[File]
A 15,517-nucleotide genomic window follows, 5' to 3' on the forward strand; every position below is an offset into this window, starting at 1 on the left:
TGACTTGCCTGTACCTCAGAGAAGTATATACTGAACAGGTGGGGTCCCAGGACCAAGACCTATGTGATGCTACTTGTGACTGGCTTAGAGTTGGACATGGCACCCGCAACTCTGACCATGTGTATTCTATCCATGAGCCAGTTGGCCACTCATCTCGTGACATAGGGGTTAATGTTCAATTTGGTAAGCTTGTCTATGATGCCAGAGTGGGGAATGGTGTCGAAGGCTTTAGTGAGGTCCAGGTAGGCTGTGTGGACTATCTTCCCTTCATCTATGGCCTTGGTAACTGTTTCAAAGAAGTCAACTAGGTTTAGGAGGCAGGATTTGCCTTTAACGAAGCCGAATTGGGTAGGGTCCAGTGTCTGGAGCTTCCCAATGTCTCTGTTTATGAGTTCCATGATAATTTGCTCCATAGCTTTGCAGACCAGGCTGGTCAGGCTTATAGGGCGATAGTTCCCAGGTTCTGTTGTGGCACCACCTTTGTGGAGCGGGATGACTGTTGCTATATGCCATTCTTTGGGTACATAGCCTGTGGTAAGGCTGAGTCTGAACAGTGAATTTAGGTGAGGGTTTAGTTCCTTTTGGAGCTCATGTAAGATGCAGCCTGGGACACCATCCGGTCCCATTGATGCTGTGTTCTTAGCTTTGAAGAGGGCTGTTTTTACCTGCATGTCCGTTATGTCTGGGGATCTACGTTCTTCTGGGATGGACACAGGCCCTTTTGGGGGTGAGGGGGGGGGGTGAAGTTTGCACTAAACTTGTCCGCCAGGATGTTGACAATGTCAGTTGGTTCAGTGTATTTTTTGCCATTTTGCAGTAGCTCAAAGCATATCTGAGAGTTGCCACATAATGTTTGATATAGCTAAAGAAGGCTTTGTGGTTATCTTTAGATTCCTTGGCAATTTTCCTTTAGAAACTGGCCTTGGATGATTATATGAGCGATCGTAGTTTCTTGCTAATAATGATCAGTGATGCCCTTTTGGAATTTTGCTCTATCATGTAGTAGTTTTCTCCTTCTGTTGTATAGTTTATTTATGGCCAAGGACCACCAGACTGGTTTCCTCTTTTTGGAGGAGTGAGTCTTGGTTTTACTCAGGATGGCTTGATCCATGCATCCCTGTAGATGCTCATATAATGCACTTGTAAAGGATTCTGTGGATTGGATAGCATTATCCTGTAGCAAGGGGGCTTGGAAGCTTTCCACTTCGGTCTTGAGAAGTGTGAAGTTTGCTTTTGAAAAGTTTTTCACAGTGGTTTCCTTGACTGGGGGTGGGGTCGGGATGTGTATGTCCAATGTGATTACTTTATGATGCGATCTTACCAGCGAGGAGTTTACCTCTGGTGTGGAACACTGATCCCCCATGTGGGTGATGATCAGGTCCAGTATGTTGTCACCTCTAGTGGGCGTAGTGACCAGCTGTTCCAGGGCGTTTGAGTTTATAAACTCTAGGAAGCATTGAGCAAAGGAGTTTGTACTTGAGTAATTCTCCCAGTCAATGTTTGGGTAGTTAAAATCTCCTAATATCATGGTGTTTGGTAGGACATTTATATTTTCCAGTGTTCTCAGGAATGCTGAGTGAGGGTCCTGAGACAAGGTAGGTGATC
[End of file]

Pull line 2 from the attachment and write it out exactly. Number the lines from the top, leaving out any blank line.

TGACTTGCCTGTACCTCAGAGAAGTATATACTGAACAGGTGGGGTCCCAGGACCAAGACCTATGTGATGCTACTTGTGACTGGCTTAGAGTTGGACATGGCACCCGCAACTCTGACCATGTGTATTCTATCCATGAGCCAGTTGGCCACTCATCTCGTGACATAGGGGTTAATGTTCAATTTGGTAAGCTTGTCTATGATGCCAGAGTGGGGAATGGTGTCGAAGGCTTTAGTGAGGTCCAGGTAGGCTGTGTGGACTATCTTCCCTTCATCTATGGCCTTGGTAACTGTTTCAAAGAAGTCAACTAGGTTTAGGAGGCAGGATTTGCCTTTAACGAAGCCGAATTGGGTAGGGTCCAGTGTCTGGAGCTTCCCAATGTCTCTGTTTATGAGTTCCATGATAATTTGCTCCATAGCTTTGCAGACCAGGCTGGTCAGGCTTATAGGGCGATAGTTCCCAGGTTCTGTTGTGGCACCACCTTTGTGGAGCGGGATGACTGTTGCTATATGCCATTCTTTGGGTACATAGCCTGTGGTAAGGCTGAGTCTGAACAGTGAATTTAGGTGAGGGTTTAGTTCCTTTTGGAGCTCATGTAAGATGCAGCCTGGGACACCATCCGGTCCCATTGATGCTGTGTTCTTAGCTTTGAAGAGGGCTGTTTTTACCTGCATGTCCGTTATGTCTGGGGATCTACGTTCTTCTGGGATGGACACAGGCCCTTTTGGGGGTGAGGGGGGGGGGTGAAGTTTGCACTAAACTTGTCCGCCAGGATGTTGACAATGTCAGTTGGTTCAGTGTATTTTTTGCCATTTTGCAGTAGCTCAAAGCATATCTGAGAGTTGCCACATAATGTTTGATATAGCTAAAGAAGGCTTTGTGGTTATCTTTAGATTCCTTGGCAATTTTCCTTTAGAAACTGGCCTTGGATGATTATATGAGCGATCGTAGTTTCTTGCTAATAATGATCAGTGATGCCCTTTTGGAATTTTGCTCTATCATGTAGTAGTTTTCTCCTTCTGTTGTATAGTTTATTTATGGCCAAGGACCACCAGACTGGTTTCCTCTTTTTGGAGGAGTGAGTCTTGGTTTTACTCAGGATGGCTTGATCCATGCATCCCTGTAGATGCTCATATAATGCACTTGTAAAGGATTCTGTGGATTGGATAGCATTATCCTGTAGCAAGGGGGCTTGGAAGCTTTCCACTTCGGTCTTGAGAAGTGTGAAGTTTGCTTTTGAAAAGTTTTTCACAGTGGTTTCCTTGACTGGGGGTGGGGTCGGGATGTGTATGTCCAATGTGATTACTTTATGATGCGATCTTACCAGCGAGGAGTTTACCTCTGGTGTGGAACACTGATCCCCCATGTGGGTGATGATCAGGTCCAGTATGTTGTCACCTCTAGTGGGCGTAGTGACCAGCTGTTCCAGGGCGTTTGAGTTTATAAACTCTAGGAAGCATTGAGCAAAGGAGTTTGTACTTGAGTAATTCTCCCAGTCAATGTTTGGGTAGTTAAAATCTCCTAATATCATGGTGTTTGGTAGGACATTTATATTTTCCAGTGTTCTCAGGAATGCTGAGTGAGGGTCCTGAGACAAGGTAGGTGATC